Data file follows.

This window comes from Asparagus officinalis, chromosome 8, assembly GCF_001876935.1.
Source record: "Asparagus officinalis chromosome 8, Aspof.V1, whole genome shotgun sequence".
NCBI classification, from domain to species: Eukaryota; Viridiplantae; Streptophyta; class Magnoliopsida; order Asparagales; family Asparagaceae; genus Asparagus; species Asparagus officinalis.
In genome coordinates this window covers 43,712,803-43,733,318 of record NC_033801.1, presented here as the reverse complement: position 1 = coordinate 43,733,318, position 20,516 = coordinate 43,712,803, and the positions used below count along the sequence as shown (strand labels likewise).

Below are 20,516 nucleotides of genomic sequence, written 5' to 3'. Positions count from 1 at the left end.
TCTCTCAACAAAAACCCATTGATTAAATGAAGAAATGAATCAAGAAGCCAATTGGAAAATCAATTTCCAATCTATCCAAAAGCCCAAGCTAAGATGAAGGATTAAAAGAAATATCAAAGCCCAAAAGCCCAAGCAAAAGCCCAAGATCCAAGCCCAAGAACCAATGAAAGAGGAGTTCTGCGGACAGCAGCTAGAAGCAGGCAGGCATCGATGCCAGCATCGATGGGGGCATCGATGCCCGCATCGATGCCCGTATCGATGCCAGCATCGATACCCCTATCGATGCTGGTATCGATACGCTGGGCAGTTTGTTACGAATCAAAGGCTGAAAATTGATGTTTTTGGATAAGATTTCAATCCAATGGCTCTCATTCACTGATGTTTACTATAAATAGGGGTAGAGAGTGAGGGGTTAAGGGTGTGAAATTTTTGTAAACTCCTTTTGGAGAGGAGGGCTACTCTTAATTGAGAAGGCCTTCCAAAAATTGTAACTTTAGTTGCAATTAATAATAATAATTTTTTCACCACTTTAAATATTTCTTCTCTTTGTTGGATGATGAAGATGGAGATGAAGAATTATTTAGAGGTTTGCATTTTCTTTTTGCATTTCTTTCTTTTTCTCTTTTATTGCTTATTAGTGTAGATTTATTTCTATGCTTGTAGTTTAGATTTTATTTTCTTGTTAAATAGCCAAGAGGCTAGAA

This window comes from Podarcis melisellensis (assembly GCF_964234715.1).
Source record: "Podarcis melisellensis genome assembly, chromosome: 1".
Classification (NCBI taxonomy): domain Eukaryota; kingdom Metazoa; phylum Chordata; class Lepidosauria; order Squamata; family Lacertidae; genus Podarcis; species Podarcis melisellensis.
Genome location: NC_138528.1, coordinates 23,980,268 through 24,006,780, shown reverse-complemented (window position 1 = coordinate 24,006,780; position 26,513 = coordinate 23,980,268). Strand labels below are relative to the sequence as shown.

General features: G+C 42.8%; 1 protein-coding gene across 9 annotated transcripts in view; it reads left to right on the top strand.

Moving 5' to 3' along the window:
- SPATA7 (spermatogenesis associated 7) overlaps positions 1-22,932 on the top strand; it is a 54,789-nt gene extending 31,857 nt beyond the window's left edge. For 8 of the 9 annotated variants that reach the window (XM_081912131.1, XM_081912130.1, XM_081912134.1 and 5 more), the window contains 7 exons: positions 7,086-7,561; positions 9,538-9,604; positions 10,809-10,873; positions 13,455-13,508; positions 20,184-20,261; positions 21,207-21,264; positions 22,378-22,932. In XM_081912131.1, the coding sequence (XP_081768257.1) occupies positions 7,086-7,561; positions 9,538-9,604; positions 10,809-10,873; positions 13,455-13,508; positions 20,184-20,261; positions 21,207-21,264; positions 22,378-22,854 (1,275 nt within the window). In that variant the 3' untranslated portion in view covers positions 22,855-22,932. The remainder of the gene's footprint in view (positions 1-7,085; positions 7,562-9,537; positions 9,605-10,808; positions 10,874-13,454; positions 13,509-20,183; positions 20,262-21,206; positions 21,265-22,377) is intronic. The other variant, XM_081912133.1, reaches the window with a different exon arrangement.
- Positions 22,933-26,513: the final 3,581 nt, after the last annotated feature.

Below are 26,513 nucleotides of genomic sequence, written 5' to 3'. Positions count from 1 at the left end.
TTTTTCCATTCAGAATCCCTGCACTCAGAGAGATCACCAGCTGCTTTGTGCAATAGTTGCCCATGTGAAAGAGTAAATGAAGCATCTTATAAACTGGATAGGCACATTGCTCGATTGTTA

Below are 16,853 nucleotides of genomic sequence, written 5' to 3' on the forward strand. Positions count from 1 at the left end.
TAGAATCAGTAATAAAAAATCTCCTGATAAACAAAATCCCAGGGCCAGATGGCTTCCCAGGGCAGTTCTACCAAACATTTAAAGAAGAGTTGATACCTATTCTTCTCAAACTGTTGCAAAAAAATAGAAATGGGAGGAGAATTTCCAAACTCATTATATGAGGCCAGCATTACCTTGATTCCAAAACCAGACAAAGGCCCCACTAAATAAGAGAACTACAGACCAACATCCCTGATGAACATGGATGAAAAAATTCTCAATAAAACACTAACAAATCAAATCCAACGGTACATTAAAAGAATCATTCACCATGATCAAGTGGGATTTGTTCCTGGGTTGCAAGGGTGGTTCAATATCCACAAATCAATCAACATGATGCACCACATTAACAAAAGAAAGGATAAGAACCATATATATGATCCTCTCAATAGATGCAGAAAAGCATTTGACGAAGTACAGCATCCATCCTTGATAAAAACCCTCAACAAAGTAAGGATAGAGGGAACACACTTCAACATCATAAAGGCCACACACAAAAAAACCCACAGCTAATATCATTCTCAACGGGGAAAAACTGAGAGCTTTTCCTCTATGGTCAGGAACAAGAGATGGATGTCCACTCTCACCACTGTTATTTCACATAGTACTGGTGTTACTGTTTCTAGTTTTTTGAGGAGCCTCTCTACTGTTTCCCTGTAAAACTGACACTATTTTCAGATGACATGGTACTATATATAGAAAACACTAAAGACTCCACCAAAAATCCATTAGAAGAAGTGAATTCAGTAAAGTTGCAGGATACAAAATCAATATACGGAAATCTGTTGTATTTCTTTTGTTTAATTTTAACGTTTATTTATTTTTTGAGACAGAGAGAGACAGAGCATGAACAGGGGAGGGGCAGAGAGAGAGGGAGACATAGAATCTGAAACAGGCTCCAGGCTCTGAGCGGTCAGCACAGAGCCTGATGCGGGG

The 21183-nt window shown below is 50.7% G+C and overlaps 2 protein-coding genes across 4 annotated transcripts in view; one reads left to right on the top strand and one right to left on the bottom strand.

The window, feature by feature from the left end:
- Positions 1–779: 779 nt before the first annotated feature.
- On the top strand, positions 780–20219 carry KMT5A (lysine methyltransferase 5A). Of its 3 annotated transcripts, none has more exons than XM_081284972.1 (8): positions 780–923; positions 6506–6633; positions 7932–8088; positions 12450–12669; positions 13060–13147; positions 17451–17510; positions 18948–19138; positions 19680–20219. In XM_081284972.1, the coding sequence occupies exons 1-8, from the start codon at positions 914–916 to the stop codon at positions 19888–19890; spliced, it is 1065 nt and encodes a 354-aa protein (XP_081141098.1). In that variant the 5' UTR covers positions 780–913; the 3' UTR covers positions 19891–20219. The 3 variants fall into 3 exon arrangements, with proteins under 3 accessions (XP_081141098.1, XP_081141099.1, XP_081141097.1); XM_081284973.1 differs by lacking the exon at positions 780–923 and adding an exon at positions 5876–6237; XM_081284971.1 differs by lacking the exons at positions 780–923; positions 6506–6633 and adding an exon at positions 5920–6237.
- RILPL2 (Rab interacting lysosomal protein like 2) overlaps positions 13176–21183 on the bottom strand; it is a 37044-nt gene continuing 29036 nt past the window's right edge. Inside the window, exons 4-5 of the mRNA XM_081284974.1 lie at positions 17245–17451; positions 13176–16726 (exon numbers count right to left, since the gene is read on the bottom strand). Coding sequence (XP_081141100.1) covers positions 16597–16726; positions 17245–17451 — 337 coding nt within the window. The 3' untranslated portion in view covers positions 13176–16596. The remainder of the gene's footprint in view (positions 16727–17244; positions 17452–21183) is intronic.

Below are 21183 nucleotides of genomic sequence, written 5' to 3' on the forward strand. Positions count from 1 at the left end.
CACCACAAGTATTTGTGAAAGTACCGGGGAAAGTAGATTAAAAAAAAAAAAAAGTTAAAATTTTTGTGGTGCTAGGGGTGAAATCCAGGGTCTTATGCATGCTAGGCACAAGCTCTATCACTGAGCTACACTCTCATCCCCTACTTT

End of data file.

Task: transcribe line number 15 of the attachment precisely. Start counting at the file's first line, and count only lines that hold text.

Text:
Below are 26,513 nucleotides of genomic sequence, written 5' to 3'. Positions count from 1 at the left end.